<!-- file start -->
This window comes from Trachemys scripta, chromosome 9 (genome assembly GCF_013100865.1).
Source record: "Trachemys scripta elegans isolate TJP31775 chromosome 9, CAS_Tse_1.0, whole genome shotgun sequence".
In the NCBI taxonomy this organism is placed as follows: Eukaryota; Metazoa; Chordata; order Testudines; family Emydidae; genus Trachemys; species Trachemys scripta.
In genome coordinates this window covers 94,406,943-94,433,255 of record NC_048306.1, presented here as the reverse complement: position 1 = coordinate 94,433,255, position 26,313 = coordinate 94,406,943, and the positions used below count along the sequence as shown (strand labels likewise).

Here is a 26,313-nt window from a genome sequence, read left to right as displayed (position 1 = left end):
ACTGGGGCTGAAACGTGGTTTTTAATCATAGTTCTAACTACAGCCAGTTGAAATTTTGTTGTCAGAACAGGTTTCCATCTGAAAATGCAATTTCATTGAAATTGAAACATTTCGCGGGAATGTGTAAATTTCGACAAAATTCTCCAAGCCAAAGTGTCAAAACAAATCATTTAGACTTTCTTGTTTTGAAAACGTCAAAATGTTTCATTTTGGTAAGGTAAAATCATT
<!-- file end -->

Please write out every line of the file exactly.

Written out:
This window comes from Trachemys scripta, chromosome 9 (genome assembly GCF_013100865.1).
Source record: "Trachemys scripta elegans isolate TJP31775 chromosome 9, CAS_Tse_1.0, whole genome shotgun sequence".
In the NCBI taxonomy this organism is placed as follows: Eukaryota; Metazoa; Chordata; order Testudines; family Emydidae; genus Trachemys; species Trachemys scripta.
In genome coordinates this window covers 94,406,943-94,433,255 of record NC_048306.1, presented here as the reverse complement: position 1 = coordinate 94,433,255, position 26,313 = coordinate 94,406,943, and the positions used below count along the sequence as shown (strand labels likewise).

Here is a 26,313-nt window from a genome sequence, read left to right as displayed (position 1 = left end):
ACTGGGGCTGAAACGTGGTTTTTAATCATAGTTCTAACTACAGCCAGTTGAAATTTTGTTGTCAGAACAGGTTTCCATCTGAAAATGCAATTTCATTGAAATTGAAACATTTCGCGGGAATGTGTAAATTTCGACAAAATTCTCCAAGCCAAAGTGTCAAAACAAATCATTTAGACTTTCTTGTTTTGAAAACGTCAAAATGTTTCATTTTGGTAAGGTAAAATCATT